Sensing the need for an alternative in self-management education in her local area, nurse practitioner Jacqueline Hudson, ARNP-BC, CDE, (pictured) has developed a program to help serve the needs of patients at her primary care practice and is also looking to gain AADE accreditation for it.

By: John Parkinson, Clinical Content Coordinator,

Primary care practices maintain a lot of responsibility in caring for people with diabetes. The sheer numbers of people with the disease have primary care practitioners on the frontlines everyday treating these patients to help them navigate disease management. While the need to address self-management through education is a pressing need, often it is being underutilized in these practices. In an effort to change this common perception, one primary care practitioner is trying to make the difference and fill this void at her practice by offering a self-management education program.

Nurse practitioner Jacqueline Hudson of CFP Physicians Group in Casselberry, Fla., was not only encountering an influx of patients coming in with type 2 diabetes but many of them were uncontrolled. When she referred these patients to a local hospital for education classes, Hudson’s patients told her the hospital wanted an additional $1,200 co-pay even for those patients who had insurance to pay for the classes.

For a short time, CFP Physicians Group was able to utilize computer diabetes education classes for their patients, but the company that offered the classes went out of business. Looking for a self-management resource for her patients, Hudson was introduced to another education class. However, after learning more about the class, she felt it could use some restructuring in terms of its curriculum and was again left without much recourse for self-management for her patients.

With all these variables and not much in the way of adequate or affordable self-management education in her area, Hudson decided to do the next best thing; she started her own program. For the uninitiated, creating a self-management class from scratch is a lot of work in and of itself, but trying to get the program accredited by the American Association of Diabetes Educators (AADE) takes a completely different level of commitment including being creative in developing a program, meeting specific criteria, and demonstrating results by showing data of positive patient metrics.

Hudson began working on this project in August of 2009, utilizing the AADE’s Seven Core Concepts as well as some other Internet sources. After several long months working on this project alone and mostly at night, she unveiled her program in January of last year.

Along the way, Hudson has modified the program, including bringing in guest speakers to help present certain parts of the curriculum. For example, she has been working with a physical therapist who has spoke at her classes and helped her modify the exercises for the program. She acknowledges that exercise can be a challenging element to education with finding the right exercises and understanding the nature of some limitations for people with diabetes due to existing co-morbidities or obesity.

In addition, Hudson earned her CDE and has become a very active member of AADE serving as the current president for the central Florida region.

She has presented a poster of her program at the Volusia Flagler Advanced 5th Annual Sunshine Conference in Daytona Beach last year, which is an educational seminar for Florida-based nurse practitioners, and also presented the poster at the national American Academy of Nurse Practitioners conference this past June.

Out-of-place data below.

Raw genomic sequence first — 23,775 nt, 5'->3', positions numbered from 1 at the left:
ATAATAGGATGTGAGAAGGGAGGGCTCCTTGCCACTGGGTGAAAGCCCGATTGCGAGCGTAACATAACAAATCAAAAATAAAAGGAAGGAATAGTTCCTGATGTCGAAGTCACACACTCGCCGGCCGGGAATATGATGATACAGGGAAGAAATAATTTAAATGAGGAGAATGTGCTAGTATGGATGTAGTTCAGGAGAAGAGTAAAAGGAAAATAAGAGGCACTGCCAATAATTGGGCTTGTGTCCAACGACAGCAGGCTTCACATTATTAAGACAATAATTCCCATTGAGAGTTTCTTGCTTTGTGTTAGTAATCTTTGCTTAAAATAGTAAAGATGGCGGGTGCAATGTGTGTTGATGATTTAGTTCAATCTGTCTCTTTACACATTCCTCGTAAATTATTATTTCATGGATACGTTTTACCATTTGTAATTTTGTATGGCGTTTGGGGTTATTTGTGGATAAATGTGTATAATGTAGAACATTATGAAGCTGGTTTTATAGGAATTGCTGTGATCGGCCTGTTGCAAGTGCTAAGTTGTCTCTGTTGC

If she does earn AADE accreditation, Hudson believes she may be the first family primary care practice in the central Florida area to do so. She hopes to achieve this goal by the end of this year.

Hudson recently sat down with to discuss her program and the work that is involved in getting accredited. Can you provide an overview of what your diabetes education program encompasses?

Hudson: My education program utilizes the seven core concepts the AADE recommends. What I do is teach a five-week course for two hours a night for the first four weeks, and then in the fifth week we do a one-hour recap. We go over everything we learned in the first four weeks. Do you provide these patients with any follow-up opportunities after they take the program?

Hudson: We tell them they can call me anytime with any questions. Right now all the patients participating in our program are from our office. How are you measuring metrics like A1c?

Hudson: We do data collections in all of our charts. For every time patients have labs we include A1c, blood pressure, weight, body mass index, total cholesterol, LDL, and triglycerides. We check to see if they should be on an angiotensin-converting enzyme inhibitor (ACE) or an angiotensin receptor blocker (ARB). It reminds us if they have had appointments with other specialists like ophthalmologists, or if they have had their flu or pneumonia vaccines.

It is a nice flow sheet, and in trying to get accreditation, I have bought a program through the ADDE (the AADE 7 system), and I am inputting all the data. I just started looking into the accreditation about a month or two ago. There is a lot of paperwork involved. Have you been working on the program with any of your colleagues? 

Hudson: Venkatesh Nagalapadi, MD, is our medical director and he provides approval on everything I do. I do have a dietary technician who is actually going to school to become a dietitian who talks in my nutrition class. She is mainly a guest speaker and she does offer me some information.

I also have a physical therapist that comes and speaks. When he comes to speak, he demonstrates exercises and has patients try them. Can you provide some specific features about your program?

Hudson: I have a walking plan that teaches people how to go from nothing in week 1 to carrying out a general walking plan of 35 minutes a day by week 8.